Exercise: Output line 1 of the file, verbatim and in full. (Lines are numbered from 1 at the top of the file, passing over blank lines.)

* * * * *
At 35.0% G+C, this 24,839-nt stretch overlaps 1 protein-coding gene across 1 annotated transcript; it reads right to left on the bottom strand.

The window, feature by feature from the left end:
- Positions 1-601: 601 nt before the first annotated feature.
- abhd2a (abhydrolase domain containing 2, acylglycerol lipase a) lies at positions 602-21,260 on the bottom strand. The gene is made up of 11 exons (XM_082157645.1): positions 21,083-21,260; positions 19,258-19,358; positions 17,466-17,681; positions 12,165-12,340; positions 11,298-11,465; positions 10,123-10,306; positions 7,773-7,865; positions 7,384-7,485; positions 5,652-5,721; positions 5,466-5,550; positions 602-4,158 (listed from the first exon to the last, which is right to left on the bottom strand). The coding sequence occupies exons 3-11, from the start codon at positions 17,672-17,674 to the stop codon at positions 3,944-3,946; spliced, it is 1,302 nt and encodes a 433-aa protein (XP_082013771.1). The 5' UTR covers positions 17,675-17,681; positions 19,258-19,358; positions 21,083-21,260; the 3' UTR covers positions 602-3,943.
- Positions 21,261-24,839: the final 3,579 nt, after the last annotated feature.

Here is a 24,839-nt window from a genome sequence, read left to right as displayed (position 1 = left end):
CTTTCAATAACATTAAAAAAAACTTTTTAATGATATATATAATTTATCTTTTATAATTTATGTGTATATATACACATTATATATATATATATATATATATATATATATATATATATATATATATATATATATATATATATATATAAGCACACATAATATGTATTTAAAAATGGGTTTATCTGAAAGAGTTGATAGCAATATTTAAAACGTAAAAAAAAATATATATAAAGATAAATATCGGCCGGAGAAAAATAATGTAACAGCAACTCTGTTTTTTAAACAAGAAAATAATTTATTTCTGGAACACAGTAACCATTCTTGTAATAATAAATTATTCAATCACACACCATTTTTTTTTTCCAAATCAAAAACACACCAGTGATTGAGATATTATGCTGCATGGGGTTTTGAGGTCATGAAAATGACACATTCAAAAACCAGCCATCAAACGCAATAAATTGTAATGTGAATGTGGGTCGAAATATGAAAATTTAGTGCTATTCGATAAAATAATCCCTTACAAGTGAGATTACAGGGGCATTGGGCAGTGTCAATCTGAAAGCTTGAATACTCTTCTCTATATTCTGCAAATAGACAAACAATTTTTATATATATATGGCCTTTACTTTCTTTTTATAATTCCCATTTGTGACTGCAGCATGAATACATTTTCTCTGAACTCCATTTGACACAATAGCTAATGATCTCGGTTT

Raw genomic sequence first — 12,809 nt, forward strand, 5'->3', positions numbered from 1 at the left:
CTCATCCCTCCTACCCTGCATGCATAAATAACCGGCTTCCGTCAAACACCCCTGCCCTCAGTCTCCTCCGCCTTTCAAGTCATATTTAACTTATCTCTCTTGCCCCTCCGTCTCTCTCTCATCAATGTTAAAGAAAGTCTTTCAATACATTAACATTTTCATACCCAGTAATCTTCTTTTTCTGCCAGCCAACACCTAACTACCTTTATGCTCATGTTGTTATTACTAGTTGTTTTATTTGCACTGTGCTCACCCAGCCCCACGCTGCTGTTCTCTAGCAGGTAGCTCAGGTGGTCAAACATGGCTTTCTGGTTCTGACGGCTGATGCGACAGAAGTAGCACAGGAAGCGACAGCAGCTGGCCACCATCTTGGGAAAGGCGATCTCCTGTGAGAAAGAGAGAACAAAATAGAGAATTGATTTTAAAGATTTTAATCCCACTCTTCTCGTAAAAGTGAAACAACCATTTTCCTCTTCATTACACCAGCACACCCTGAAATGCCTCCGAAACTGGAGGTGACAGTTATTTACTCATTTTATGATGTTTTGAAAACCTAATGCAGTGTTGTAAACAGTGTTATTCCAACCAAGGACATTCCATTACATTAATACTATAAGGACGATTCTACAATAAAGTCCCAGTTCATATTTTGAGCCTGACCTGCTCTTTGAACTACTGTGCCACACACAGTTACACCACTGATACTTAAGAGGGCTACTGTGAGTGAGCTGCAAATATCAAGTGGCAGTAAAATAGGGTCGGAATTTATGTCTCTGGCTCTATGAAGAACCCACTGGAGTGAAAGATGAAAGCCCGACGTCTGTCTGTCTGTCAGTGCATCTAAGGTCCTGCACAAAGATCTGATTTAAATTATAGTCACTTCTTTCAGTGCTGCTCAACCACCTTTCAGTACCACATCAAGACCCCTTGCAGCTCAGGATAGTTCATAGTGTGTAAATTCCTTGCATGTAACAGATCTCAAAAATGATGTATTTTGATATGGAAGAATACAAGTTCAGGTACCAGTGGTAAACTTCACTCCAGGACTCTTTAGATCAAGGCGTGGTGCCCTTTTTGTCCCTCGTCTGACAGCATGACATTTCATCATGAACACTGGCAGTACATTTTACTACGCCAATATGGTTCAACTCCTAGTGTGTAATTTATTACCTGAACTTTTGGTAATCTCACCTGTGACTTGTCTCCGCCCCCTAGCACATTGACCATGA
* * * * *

At 35.0% G+C, this 24,839-nt stretch overlaps 1 protein-coding gene across 1 annotated transcript; it reads right to left on the bottom strand.